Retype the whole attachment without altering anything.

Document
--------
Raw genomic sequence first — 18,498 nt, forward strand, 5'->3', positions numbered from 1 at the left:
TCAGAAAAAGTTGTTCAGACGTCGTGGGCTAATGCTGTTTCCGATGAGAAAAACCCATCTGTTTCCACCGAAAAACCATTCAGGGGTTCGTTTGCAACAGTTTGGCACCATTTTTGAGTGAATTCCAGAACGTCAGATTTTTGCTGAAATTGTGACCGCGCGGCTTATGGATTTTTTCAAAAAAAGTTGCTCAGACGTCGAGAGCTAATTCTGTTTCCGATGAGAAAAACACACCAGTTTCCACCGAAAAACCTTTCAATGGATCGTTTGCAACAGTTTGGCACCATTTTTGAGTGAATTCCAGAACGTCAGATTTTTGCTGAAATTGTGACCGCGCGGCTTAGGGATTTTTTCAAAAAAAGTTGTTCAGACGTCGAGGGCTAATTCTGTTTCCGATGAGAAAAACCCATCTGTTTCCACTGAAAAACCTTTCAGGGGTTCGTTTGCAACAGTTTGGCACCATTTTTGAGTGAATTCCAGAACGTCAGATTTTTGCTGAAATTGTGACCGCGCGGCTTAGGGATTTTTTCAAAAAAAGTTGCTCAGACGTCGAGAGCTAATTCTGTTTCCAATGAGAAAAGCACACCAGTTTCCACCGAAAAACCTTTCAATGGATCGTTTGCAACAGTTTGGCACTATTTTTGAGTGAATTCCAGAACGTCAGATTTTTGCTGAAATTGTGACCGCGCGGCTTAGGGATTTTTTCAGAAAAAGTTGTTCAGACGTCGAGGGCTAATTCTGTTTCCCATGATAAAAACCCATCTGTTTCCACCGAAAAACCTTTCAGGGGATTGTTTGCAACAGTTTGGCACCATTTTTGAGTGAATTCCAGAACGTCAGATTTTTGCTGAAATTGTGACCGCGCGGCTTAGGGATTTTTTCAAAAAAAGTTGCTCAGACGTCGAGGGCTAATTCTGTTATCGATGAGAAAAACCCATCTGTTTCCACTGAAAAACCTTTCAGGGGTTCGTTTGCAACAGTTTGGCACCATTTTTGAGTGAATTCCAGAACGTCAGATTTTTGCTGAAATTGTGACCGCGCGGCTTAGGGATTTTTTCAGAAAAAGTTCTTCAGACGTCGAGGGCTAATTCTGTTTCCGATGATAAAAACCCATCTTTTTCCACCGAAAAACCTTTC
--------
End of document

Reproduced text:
Raw genomic sequence first — 18,498 nt, forward strand, 5'->3', positions numbered from 1 at the left:
TCAGAAAAAGTTGTTCAGACGTCGTGGGCTAATGCTGTTTCCGATGAGAAAAACCCATCTGTTTCCACCGAAAAACCATTCAGGGGTTCGTTTGCAACAGTTTGGCACCATTTTTGAGTGAATTCCAGAACGTCAGATTTTTGCTGAAATTGTGACCGCGCGGCTTATGGATTTTTTCAAAAAAAGTTGCTCAGACGTCGAGAGCTAATTCTGTTTCCGATGAGAAAAACACACCAGTTTCCACCGAAAAACCTTTCAATGGATCGTTTGCAACAGTTTGGCACCATTTTTGAGTGAATTCCAGAACGTCAGATTTTTGCTGAAATTGTGACCGCGCGGCTTAGGGATTTTTTCAAAAAAAGTTGTTCAGACGTCGAGGGCTAATTCTGTTTCCGATGAGAAAAACCCATCTGTTTCCACTGAAAAACCTTTCAGGGGTTCGTTTGCAACAGTTTGGCACCATTTTTGAGTGAATTCCAGAACGTCAGATTTTTGCTGAAATTGTGACCGCGCGGCTTAGGGATTTTTTCAAAAAAAGTTGCTCAGACGTCGAGAGCTAATTCTGTTTCCAATGAGAAAAGCACACCAGTTTCCACCGAAAAACCTTTCAATGGATCGTTTGCAACAGTTTGGCACTATTTTTGAGTGAATTCCAGAACGTCAGATTTTTGCTGAAATTGTGACCGCGCGGCTTAGGGATTTTTTCAGAAAAAGTTGTTCAGACGTCGAGGGCTAATTCTGTTTCCCATGATAAAAACCCATCTGTTTCCACCGAAAAACCTTTCAGGGGATTGTTTGCAACAGTTTGGCACCATTTTTGAGTGAATTCCAGAACGTCAGATTTTTGCTGAAATTGTGACCGCGCGGCTTAGGGATTTTTTCAAAAAAAGTTGCTCAGACGTCGAGGGCTAATTCTGTTATCGATGAGAAAAACCCATCTGTTTCCACTGAAAAACCTTTCAGGGGTTCGTTTGCAACAGTTTGGCACCATTTTTGAGTGAATTCCAGAACGTCAGATTTTTGCTGAAATTGTGACCGCGCGGCTTAGGGATTTTTTCAGAAAAAGTTCTTCAGACGTCGAGGGCTAATTCTGTTTCCGATGATAAAAACCCATCTTTTTCCACCGAAAAACCTTTC